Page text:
Guess: ? <original> 0 <offset>: <guess>, <guess>, ...

              None:  # <original> <offset>

       For example, a dummy dictionary containing the words "fray", "Frey", "fry", and  "refried"
       might produce the following response to the command "echo 'frqy refries' | ispell -a -m -d
              (#) International Ispell Version 3.0.05 (beta), 08/10/91
              & frqy 3 0: fray, Frey, fry
              & refries 1 5: refried, re+fry-y+ies

       This mode is also suitable for interactive use when you want to figure out the spelling of
       a single word.

       The  -A  option  works  just  like  -a,  except  that  if  a  line  begins with the string
       "&Include_File&", the rest of the line is taken as the name of a file to read for  further
       words.   Input returns to the original file when the include file is exhausted.  Inclusion
       may be nested up to five deep.  The  key  string  may  be  changed  with  the  environment
       variable INCLUDE_STRING (the ampersands, if any, must be included).

       When  in  the  -a mode, ispell will also accept lines of single words prefixed with any of
       '*', '&', '@', '+', '-', '~', '#', '!', '%', '`', or '^'.  A line starting with '*'  tells
       ispell  to  insert the word into the user's dictionary (similar to the I command).  A line
       starting with '&' tells ispell to insert an all-lowercase version of  the  word  into  the
       user's  dictionary  (similar to the U command).  A line starting with '@' causes ispell to
       accept this word in the future (similar to the A command).   A  line  starting  with  '+',
       followed immediately by tex or nroff will cause ispell to parse future input according the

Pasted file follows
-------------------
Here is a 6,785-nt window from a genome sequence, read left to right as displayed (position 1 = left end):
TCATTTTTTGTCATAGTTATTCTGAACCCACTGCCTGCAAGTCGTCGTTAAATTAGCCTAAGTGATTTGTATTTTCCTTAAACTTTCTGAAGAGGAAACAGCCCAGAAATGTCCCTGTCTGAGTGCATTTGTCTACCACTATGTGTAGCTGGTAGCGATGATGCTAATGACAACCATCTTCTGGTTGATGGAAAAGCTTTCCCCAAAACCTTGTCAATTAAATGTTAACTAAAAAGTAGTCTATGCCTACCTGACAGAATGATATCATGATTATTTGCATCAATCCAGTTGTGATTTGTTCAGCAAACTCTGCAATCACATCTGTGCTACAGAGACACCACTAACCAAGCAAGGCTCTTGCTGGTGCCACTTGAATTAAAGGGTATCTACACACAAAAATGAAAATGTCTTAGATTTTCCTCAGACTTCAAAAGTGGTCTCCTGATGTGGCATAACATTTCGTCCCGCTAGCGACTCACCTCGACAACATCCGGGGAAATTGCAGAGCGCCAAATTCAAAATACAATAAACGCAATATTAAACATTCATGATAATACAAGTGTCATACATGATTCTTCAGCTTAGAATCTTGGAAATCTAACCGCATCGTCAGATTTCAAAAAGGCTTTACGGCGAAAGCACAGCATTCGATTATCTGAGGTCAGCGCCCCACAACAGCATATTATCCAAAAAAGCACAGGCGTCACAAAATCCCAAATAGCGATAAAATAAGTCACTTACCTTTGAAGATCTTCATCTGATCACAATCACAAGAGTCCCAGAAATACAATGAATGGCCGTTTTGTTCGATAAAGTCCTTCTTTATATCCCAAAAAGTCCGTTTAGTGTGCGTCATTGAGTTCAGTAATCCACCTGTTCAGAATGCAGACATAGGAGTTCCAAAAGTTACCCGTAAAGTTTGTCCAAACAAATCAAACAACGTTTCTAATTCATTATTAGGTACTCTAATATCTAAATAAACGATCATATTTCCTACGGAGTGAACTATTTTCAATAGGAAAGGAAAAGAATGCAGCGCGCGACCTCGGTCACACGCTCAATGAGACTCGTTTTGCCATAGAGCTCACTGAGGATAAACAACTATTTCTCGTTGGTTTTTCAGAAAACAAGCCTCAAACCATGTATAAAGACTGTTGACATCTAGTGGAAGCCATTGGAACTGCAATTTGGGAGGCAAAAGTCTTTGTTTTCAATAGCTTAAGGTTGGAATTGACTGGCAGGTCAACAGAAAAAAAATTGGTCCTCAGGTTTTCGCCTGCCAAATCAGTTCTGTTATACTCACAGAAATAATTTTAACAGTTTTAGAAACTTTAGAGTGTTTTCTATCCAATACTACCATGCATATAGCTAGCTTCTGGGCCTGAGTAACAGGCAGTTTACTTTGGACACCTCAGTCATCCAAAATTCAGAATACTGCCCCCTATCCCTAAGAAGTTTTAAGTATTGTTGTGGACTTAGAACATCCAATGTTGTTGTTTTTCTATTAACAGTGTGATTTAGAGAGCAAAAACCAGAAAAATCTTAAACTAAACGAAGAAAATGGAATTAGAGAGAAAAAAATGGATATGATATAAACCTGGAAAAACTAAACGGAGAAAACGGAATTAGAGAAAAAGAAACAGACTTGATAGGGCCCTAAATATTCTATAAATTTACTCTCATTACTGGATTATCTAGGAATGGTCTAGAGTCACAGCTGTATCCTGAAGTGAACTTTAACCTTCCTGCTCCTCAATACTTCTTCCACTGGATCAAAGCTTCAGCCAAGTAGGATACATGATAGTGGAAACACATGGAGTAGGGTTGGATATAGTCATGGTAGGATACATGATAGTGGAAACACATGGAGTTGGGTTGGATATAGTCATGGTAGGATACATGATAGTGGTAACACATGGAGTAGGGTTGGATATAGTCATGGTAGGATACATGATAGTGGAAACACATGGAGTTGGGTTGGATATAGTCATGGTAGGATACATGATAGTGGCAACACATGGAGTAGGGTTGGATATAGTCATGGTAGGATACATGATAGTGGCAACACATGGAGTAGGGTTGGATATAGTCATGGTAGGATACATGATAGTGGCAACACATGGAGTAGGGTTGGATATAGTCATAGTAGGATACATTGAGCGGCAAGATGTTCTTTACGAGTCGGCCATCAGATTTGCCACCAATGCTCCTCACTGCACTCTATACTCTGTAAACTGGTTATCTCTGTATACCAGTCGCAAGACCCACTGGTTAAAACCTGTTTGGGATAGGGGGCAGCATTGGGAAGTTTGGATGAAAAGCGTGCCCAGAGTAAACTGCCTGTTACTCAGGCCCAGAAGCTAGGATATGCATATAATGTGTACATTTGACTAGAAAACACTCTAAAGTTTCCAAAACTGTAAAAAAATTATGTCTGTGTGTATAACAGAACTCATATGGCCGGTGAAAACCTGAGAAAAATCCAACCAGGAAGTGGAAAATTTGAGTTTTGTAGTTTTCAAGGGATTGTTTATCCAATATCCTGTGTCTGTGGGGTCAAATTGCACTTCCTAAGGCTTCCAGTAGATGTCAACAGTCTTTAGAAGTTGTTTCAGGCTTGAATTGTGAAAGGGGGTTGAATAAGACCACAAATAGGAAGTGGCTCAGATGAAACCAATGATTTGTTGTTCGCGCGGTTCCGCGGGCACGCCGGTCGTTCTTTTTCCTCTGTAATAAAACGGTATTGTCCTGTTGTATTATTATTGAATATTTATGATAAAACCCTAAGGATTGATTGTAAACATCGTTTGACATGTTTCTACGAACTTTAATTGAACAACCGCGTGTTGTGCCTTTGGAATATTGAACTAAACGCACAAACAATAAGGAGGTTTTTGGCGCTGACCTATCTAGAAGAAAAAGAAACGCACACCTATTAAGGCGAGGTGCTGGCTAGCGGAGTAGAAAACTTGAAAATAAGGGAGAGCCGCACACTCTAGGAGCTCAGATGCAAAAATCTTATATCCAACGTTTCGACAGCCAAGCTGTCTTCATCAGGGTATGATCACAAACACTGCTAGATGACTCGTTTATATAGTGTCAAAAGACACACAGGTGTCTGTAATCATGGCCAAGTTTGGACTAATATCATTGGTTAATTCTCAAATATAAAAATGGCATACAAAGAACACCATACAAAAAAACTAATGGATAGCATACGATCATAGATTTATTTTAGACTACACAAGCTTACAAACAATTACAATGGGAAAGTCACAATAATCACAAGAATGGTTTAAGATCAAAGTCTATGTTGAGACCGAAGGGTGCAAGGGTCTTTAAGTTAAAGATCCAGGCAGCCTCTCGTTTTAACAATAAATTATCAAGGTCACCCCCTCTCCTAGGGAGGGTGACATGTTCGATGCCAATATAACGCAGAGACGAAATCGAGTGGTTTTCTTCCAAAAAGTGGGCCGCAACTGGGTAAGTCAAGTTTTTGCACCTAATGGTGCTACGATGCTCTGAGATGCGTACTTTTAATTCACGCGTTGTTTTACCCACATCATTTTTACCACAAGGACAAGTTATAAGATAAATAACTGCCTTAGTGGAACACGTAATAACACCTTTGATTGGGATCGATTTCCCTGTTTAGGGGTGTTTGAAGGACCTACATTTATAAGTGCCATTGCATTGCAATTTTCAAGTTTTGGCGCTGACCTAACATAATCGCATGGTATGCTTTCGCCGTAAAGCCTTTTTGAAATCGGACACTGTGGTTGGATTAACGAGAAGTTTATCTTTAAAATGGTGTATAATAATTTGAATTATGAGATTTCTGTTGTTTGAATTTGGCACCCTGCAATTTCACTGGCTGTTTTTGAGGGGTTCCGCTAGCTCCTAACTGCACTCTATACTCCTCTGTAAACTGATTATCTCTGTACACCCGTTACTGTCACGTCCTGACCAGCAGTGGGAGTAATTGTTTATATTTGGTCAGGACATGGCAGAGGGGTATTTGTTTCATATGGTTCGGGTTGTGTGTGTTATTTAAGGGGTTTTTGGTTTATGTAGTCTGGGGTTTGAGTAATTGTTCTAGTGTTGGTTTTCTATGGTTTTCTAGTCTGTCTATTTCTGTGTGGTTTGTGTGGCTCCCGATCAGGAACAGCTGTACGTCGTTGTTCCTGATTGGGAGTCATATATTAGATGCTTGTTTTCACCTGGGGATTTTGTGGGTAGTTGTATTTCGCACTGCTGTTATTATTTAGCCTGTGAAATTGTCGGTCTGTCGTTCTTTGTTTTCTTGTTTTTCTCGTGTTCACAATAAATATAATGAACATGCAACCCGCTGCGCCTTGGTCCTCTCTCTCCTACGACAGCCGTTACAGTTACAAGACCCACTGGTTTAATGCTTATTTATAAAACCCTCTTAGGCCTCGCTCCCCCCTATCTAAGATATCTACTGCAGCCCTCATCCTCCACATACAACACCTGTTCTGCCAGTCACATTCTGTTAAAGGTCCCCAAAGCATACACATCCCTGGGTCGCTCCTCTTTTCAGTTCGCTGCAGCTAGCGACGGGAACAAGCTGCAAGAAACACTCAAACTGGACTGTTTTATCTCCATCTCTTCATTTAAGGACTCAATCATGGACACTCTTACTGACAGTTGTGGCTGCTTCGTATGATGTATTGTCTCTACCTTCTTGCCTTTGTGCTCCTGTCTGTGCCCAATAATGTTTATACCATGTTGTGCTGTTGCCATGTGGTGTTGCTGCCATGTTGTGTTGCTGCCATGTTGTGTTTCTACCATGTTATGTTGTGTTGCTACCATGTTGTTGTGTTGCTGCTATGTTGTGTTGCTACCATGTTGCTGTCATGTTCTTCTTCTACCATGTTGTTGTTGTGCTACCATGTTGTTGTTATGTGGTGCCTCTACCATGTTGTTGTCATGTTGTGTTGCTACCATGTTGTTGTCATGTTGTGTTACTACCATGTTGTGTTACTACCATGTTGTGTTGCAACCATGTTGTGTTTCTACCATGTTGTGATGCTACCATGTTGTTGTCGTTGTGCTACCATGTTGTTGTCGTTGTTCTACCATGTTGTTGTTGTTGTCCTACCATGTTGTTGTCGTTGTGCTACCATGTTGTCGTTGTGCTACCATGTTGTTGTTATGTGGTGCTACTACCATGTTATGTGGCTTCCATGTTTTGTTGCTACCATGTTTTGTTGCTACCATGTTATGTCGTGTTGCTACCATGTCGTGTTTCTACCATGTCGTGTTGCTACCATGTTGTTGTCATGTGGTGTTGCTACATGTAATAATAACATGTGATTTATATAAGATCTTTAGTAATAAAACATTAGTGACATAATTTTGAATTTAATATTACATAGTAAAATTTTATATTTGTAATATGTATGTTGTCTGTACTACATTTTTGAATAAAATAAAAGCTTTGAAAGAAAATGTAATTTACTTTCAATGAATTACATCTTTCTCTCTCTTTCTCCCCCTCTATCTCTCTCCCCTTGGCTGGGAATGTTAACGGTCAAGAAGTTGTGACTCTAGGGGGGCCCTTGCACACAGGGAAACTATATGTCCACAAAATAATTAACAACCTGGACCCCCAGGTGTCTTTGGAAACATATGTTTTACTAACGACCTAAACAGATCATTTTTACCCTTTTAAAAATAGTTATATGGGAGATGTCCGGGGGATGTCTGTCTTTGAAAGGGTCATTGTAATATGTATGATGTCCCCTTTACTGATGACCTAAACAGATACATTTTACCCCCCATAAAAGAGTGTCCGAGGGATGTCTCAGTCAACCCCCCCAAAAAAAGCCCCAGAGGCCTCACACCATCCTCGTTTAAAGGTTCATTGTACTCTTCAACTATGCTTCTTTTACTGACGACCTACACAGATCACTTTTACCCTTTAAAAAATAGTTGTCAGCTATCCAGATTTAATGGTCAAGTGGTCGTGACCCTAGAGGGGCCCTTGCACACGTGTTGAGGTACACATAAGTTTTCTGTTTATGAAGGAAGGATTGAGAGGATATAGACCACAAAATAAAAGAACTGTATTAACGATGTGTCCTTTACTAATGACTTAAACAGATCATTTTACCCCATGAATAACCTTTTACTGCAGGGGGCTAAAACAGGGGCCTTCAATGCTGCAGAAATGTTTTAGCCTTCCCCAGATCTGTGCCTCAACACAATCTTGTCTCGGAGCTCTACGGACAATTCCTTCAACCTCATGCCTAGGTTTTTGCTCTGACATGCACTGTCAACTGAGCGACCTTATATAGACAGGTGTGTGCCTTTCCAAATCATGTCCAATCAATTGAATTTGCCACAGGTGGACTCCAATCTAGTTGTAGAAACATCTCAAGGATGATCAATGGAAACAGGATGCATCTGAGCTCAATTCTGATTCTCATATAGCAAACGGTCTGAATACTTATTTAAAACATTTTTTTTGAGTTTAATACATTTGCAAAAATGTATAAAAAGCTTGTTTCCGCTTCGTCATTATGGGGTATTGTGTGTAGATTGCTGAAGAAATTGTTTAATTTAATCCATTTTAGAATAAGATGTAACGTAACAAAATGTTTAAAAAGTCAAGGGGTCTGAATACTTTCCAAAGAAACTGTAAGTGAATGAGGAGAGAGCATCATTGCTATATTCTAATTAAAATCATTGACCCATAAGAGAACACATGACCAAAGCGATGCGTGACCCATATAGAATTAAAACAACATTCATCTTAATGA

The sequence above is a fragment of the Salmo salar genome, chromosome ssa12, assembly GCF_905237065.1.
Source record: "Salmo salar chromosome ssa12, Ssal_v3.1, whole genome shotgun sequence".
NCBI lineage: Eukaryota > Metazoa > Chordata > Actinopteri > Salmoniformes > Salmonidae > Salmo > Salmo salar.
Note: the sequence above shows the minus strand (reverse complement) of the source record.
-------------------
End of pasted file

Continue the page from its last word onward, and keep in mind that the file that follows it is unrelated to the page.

syntax of that formatter.  A line  consisting  solely  of  a  '+'  will  place  ispell  in
       TeX/LaTeX  mode (similar to the -t option) and '-' returns ispell to nroff/troff mode (but
       these commands are obsolete).  However, the string character type is not changed; the  '~'
       command  must  be used to do this.  A line starting with '~' causes ispell to set internal
       parameters (in particular, the default string character type) based on the filename  given
       in  the  rest of the line.  (A file suffix is sufficient, but the period must be included.
       Instead of a file name or suffix, a unique name, as listed in the language affix file, may
       be  specified.)   However,  the formatter parsing is not changed;  the '+' command must be
       used to change the formatter.  A line prefixed with '#' will cause the personal dictionary
       to  be  saved.   A  line prefixed with '!' will turn on terse mode (see below), and a line
       prefixed with '%' will return ispell to normal (non-terse) mode.  A line prefixed with '`'
       will  turn  on  verbose-correction  mode  (see  below);  this mode can only be disabled by
       turning on terse mode with '%'.

       Any input following the prefix characters '+', '-', '#', '!', '%', or '`' is  ignored,  as
       is  any  input  following  the  filename  on a '~' line.  To allow spell-checking of lines
       beginning with these characters, a line starting  with  '^'  has  that  character  removed
       before  it  is  passed  to  the  spell-checking code.  It is recommended that programmatic
       interfaces prefix every data line with an uparrow to  protect  themselves  against  future
       changes in ispell.

       To summarize these:

              *      Add to personal dictionary

              @      Accept word, but leave out of dictionary

              #      Save current personal dictionary

              ~      Set parameters based on filename

              +      Enter TeX mode

              -      Exit TeX mode

              !      Enter terse mode

              %      Exit terse mode

              `      Enter verbose-correction mode

              ^      Spell-check rest of line

       In  terse  mode, ispell will not print lines beginning with '*', '+', or '-', all of which
       indicate correct words.  This  significantly  improves  running  speed  when  the  driving
       program is going to ignore correct words anyway.

       In  verbose-correction  mode,  ispell  includes  the  original  word immediately after the
       indicator character in output lines beginning with '*', '+',  and  '-',  which  simplifies